Life and Career of Robert Nanteuil
Birth of Robert Nanteuil in Reims, France, the son of Nicole Dizy and Lancelot Nanteuil, a wool merchant.
Nanteuil starts training with the engraver and etcher Nicolas Regnesson (c. 1616-1670), while studying rhetoric at the Benedictine school of the Abbey of Saint-Remi.
Nanteuil defends his philosophy thesis and illustrates it with an engraving (now lost).
Nanteuil marries Jeanne Regnesson, Nicolas’ sister.
Nanteuil begins to live off of his art; however, the print market in Reims is limited.
Nanteuil moves to Paris with his wife, hoping to find a more active market there.
Nanteuil engraves Vincent Voiture's portrait, his first interpretive print after Philippe de Champaigne (1602-1674), whose studio he likely frequented around that time.
Nanteuil also becomes acquainted with the dynamic milieu of printmakers, publishers and print sellers established on the rue Saint-Jacques near the Sorbonne. The proximity with the University is critical, as the print production at the time consists primarily in book and thesis illustrations – the two domains in which Nanteuil himself begins to specialize. Nanteuil’s portrait of François Molé (1649) is an early example of a commission the artist received for the decoration of a thesis, while his portrait of Antonie Le Paultre(or Le Pautre or Lepautre) (c. 1621-1679), engraved around 1653, was made to illustrate the book entitled Les Œuvres d’architecture d’Anthoine Le Paultre, Architecte ordinaire du Roy.
The English scholar John Evelyn, author of Sculptura; or, the History and Art of Chalcography, and Engraving in Copper (published 1662) sits for Nanteuil. The artist proceeds to engrave Evelyn's portrait on the copper plate, thus confirming his practice of drawing his sitter ad vivum, i.e., from life, then translating the portrait on the copper plate.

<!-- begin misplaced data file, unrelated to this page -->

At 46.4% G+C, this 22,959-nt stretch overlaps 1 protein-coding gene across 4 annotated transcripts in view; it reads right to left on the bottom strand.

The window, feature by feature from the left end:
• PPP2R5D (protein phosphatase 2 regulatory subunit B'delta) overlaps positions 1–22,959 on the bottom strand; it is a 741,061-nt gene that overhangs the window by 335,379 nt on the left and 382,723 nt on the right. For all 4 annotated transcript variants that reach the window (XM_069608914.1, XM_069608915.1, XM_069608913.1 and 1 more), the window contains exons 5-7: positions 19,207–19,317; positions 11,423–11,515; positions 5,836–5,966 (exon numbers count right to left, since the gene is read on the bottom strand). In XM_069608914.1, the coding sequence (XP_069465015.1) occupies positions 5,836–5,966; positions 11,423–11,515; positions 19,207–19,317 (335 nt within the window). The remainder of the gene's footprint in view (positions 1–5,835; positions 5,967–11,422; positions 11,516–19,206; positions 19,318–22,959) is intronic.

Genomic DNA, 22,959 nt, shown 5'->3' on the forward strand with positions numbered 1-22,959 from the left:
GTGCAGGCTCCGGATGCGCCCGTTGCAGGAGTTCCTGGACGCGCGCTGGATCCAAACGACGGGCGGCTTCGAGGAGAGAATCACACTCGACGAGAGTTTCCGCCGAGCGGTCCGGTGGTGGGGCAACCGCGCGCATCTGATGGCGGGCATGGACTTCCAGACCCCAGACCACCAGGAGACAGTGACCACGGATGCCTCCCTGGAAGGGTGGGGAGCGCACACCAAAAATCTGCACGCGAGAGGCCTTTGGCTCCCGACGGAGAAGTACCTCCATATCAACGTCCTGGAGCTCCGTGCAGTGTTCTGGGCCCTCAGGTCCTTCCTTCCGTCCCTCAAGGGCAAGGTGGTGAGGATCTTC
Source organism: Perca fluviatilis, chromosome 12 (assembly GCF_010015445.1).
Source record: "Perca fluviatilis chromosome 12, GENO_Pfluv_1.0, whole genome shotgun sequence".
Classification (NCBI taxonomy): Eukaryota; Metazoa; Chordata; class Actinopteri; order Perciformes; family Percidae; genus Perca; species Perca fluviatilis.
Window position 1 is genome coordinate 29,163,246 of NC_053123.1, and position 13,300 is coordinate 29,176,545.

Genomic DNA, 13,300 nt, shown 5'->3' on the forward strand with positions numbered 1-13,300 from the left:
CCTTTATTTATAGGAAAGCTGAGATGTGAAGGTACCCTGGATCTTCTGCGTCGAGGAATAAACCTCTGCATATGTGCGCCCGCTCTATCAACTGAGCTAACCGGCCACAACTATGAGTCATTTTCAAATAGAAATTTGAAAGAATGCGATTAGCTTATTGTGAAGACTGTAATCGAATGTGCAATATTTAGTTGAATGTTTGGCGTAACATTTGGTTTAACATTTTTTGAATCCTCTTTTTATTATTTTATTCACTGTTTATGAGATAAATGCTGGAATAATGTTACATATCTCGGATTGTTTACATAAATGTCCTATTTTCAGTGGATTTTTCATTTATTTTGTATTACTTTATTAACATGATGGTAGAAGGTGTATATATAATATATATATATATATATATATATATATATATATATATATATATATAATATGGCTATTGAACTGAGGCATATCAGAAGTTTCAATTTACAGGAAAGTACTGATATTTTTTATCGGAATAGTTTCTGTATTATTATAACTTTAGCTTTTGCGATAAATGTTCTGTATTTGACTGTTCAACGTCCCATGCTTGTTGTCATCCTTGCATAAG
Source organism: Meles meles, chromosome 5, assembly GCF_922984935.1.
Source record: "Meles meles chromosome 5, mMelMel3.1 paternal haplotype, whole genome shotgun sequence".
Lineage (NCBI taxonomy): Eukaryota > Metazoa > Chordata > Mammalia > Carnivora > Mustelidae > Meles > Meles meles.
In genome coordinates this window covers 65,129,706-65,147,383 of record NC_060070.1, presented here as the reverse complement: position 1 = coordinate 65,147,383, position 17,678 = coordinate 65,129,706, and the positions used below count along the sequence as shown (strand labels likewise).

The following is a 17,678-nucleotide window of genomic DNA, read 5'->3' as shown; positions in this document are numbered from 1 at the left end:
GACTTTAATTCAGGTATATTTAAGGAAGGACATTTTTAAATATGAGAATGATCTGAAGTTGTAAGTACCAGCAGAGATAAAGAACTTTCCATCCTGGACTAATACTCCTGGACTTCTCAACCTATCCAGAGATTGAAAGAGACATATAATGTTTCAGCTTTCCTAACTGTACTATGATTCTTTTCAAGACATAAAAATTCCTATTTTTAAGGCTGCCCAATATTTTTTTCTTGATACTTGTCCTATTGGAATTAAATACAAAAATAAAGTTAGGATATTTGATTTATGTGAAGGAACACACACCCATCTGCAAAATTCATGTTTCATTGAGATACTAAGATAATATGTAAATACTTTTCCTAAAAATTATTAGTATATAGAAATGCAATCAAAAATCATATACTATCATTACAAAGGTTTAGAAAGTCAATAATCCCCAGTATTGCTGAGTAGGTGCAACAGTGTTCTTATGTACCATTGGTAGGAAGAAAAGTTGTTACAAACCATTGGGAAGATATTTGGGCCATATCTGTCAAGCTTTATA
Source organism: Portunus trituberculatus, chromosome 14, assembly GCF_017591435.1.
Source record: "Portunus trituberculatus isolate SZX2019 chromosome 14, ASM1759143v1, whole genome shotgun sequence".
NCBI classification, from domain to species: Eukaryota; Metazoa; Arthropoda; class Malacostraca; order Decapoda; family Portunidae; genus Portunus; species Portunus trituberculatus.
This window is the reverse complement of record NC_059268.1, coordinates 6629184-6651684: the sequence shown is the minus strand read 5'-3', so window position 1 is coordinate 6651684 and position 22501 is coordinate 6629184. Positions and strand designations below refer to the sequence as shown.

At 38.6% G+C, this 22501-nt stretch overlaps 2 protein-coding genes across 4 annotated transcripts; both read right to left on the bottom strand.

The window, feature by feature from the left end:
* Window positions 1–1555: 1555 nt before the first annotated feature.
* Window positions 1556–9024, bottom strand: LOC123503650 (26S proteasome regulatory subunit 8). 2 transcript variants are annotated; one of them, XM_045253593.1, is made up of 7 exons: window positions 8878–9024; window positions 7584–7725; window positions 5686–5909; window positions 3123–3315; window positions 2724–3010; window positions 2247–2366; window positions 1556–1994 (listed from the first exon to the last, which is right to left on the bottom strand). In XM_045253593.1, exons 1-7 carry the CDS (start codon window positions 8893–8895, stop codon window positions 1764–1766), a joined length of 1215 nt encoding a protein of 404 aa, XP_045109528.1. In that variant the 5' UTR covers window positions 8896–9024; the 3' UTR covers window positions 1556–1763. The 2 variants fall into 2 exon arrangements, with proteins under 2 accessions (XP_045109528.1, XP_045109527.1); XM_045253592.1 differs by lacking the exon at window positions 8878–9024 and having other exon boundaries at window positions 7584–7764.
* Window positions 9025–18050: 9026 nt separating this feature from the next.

Nanteuil and twenty-eight other members of the Parisian print milieu succeed in stopping the architect François Mansart in his attempt to apply a tax on all the images printed in France. This event signals the beginning of Nanteuil’s adroit defense of his craft.
The etcher and theorist Abraham Bosse (1602/04-1676) publishes Moyen Universel de Pratiquer la Perspective sur les Tableaux ou Surfaces Irrégulières (Universal Method for Practicing Perspective on Pictures or Irregular Surfaces), in which he describes the principle of the raquette (racket) and its technical implications on the practice of engraving – an aspect he discussed with Nanteuil. This marks the beginning of Nanteuil’s theoretical engagement with his craft. However, unlike Bosse who taught perspective at the Royal Academy of Painting and Sculpture from 1648 to 1661, Nanteuil never attempted to join the prestigious institution.
According to Filippo Baldinucci’s 1686 biography of Nanteuil, the artist increasingly focuses his artistic energy on the representation of his sitters’ faces, relying on studio assistants for the engraving of secondary elements (hair, costumes, fictive frames). His assistants include Louis Coquin dit Cossin (1627-1704), Gérard Edelinck (1640-1707) and Pierre van Schuppen (1627-1702).
The Cardinal Mazarin, Prime Minister to the Queen of France Anne of Austria, sits for Nanteuil for the first time (the drawing is lost). This shows the artist’s growing proximity to the Court. Nanteuil engraved a total of thirteen portraits of Mazarin. His 1659 portrait of the Cardinal was made after a painting by Pierre Mignard (1612-1695), as was his 1660 portrait of Anne of Austria.